This led to intentional vandalism, while vehicles would come to the end of the line with missing parts and faulty brakes, and many cars were unsafe for the road. Unfortunately, preceding the Edsel was their reputation for mechanical problems. Occasionally the wrong parts were put on the car, or the part was not availble, and would be delivered to the dealership this way. This resulted in the Edsel developing a reputation for mechanical problems.
A list would be found on the steering wheel which would say which parts were missing. Part of the problem was the complex and unfamiliar state-of-the-art-technology of the Edsel with its automatic Tele-touch transmission. Mechanics' were confounded with the complicated system that was earlier than its time. Other design flaws created issues for buyers. The hood ornament became a safety hazard as once the car reached up to 70 mph, the ornament would fly right off.
Sharing its body with the Pacer, the Edsel Ranger was produced by the former Mercury-Edsel-Lincoln Division of the Ford Motor Company located in Dearborn, Michigan. The Ranger was built off the shorter Edsel platform and was sold through the Edsel marque in 1958.
During the first and second years of the Edsel's automobile marque, the Ranger was introduced as the base trim option, and was offered in either two or four-door sedans. The base trim included a rear-view mirror, two coat hangers, a cigarette lighter, arm rests and black rubber floor mats. Available optional items included a basic heater and air conditioning in 1958.
Differentiating itself from the upmarket Pacer, the Ranger did not have the stainless trim on the front doors and fenders. While two-tone paint was optional, Edsel Rangers showcased chrome around the rear quarter panel cove molding on the exterior. Early on in the model years, a very rare, optional, Ranger only door trim was made available from dealers to be used together with the Pacer fender trim.
Sharing Ford's 118 inch wheelbase, the Ranger had a staddard 361 in³ V8 along with a standard three-speed manual transmision. Optional was the highly promoted trouble-prone Teletouch Automatic which had the drive-selection buttons placed in the steering wheel hub, or a three-speed automatic transmission with a standard column mounted gear selector.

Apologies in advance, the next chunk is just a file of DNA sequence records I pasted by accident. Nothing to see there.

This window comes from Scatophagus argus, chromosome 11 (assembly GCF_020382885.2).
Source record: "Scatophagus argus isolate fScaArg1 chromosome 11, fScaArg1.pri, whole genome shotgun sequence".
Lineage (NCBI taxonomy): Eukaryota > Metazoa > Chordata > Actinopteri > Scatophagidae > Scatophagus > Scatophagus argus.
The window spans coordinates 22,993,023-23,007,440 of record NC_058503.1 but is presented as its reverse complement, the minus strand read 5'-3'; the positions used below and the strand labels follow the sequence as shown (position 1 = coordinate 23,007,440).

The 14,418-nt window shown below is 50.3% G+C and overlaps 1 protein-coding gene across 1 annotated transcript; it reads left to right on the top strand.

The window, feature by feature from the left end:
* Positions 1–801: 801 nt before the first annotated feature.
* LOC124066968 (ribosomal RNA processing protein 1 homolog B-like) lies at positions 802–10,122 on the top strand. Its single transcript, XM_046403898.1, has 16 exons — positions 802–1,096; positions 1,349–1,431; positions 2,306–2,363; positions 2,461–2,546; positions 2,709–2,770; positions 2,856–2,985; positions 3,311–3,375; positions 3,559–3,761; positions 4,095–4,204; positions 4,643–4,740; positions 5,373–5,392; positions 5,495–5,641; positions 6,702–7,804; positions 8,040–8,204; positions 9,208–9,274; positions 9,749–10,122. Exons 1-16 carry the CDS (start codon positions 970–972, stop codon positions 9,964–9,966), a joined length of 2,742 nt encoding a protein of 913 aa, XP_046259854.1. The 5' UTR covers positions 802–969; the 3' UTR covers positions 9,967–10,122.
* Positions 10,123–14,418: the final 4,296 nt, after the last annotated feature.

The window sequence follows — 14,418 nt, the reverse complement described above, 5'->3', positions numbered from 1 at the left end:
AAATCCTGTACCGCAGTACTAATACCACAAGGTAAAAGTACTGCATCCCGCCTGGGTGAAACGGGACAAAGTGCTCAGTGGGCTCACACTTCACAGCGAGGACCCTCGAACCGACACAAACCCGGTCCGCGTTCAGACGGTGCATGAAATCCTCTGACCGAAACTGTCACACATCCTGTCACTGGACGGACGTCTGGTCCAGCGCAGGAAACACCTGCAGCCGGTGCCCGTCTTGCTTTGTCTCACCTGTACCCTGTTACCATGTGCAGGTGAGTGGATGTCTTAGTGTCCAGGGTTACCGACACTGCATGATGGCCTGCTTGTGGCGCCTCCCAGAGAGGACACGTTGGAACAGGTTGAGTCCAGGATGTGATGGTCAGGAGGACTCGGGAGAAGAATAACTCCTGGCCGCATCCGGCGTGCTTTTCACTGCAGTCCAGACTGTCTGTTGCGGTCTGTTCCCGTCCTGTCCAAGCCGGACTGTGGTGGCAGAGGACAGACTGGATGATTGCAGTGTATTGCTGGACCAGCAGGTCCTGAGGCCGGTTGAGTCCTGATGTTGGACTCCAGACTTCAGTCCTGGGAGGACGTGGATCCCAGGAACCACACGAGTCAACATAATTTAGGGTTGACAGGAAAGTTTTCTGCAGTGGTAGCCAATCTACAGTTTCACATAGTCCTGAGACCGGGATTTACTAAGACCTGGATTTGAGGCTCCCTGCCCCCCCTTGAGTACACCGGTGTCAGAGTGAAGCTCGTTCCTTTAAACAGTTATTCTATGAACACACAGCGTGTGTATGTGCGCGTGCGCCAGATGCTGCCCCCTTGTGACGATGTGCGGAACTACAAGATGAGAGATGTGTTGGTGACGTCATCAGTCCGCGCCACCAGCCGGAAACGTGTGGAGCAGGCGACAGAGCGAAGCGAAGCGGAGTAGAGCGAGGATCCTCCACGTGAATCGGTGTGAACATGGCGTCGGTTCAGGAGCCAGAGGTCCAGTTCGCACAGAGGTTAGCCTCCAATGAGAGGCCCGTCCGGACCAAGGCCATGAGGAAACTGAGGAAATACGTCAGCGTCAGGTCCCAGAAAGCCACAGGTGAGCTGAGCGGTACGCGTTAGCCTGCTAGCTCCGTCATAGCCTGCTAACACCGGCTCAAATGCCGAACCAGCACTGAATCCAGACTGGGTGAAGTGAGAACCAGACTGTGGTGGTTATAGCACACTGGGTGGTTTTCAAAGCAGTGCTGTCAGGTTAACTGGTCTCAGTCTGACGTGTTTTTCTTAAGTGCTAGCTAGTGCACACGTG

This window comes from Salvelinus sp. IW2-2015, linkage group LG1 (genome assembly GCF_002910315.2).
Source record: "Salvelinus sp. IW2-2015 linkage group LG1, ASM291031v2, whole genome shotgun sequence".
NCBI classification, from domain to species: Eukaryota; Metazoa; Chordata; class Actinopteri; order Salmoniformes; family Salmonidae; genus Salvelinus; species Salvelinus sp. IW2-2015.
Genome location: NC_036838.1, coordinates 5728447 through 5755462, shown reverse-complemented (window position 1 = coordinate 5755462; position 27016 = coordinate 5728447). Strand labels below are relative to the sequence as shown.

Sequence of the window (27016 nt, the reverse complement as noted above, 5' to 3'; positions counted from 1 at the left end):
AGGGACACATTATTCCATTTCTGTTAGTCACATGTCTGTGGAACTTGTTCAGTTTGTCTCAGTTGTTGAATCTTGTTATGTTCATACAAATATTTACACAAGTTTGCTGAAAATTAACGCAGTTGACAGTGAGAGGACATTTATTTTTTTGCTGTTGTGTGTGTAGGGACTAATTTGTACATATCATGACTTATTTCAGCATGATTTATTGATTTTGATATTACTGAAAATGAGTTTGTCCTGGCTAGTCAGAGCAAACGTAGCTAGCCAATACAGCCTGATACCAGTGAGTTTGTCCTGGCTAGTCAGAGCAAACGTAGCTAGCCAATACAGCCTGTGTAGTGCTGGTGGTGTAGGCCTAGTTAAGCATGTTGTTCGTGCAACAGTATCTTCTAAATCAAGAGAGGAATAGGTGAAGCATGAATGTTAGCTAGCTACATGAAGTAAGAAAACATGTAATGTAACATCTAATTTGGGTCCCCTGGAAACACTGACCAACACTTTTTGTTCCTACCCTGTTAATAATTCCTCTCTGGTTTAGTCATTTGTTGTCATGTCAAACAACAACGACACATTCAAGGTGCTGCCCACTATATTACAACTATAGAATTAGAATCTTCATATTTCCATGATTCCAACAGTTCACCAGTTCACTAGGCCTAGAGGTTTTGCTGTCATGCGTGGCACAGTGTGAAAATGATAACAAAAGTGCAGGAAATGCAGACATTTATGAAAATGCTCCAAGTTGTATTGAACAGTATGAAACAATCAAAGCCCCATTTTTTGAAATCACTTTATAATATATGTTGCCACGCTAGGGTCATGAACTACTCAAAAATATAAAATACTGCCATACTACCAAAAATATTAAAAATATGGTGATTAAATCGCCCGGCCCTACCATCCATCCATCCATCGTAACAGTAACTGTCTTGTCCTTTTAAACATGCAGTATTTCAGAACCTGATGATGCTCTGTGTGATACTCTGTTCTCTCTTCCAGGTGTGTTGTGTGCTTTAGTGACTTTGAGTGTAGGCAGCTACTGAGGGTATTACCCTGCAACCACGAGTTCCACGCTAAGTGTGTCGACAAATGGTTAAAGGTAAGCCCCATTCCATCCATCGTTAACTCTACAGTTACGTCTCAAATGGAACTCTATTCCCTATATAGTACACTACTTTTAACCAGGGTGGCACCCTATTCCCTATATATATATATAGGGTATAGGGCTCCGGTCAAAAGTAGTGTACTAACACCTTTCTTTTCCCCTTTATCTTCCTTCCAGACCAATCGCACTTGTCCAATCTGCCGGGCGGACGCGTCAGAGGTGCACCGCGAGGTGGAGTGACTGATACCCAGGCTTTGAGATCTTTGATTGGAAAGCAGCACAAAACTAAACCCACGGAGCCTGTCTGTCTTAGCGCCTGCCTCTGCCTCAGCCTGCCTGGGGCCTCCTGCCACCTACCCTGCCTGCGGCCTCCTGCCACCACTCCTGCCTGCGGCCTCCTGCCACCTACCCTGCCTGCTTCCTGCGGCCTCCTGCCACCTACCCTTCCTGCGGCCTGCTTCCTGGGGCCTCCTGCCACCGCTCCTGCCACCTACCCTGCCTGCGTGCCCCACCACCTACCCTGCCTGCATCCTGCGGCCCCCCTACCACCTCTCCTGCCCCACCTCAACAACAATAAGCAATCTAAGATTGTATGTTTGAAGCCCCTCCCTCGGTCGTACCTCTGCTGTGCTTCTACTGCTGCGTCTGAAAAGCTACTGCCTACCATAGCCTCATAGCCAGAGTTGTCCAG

The trouble prone Teletouch transmission featured was dropped in 1959, along with the best-selling Pacer and the premium Citation. The new top-line Corsair and the Ranger shared the 120 inch wheelbase for this model year. The horsecollar grille was replaced by a shield shape filled with rows of bars, as the syling for the Ranger became more conservative. While prices ranged from $2,629 to $2,756 for the 1959 year, body styles remained at 2-door coupes, 4-door sedans, and 2 and 4-door hardtop bodies.
The following year, the Edsel Ranger became the only car that Edsel offered, and the 1960 Ranger was introduced on October 15, 1959. The 1960 model shared such a various arrangement of body panels and interior trim features wth the Corsair, that the decision was made to eliminate both the Corsair, and the vertical grille element. The convertible bodystyle was given to the Ranger, and at this point the only defining element was its taillights, grille and name badges. This convertible body style was available only in 1960, though not during 1958 or 1959. The Edsel Villager was a nameplate that was applied to two station wagons, a 6 and a 9-passenger model.
Four days following the introduction of the 1960 model, the Edsel marque was discontinued by Ford, and the final car was rolled off the assembly line by the end of the month. While prices ranges for the 1960 model ranged from $2,643 to $3,000, only a total of 2,846 Ranger models were produced for this year.
An estimated 21,701 total units of the Edsel Ranger were produced during its production run. 4,615 were two-door coupes, 7,414 were four-door sedans, 6,005 were hardtop coupes, and 3,667 were four-door hardtops, while prices ranged from $2,484 to $2,643.
Edsel Ranger models are considered to be quite collectible to this day, due to the low production volumes during its three years of existence. The 1960 Ranger convertible has been frequently conterfeited over the years.
By Jessica Donaldson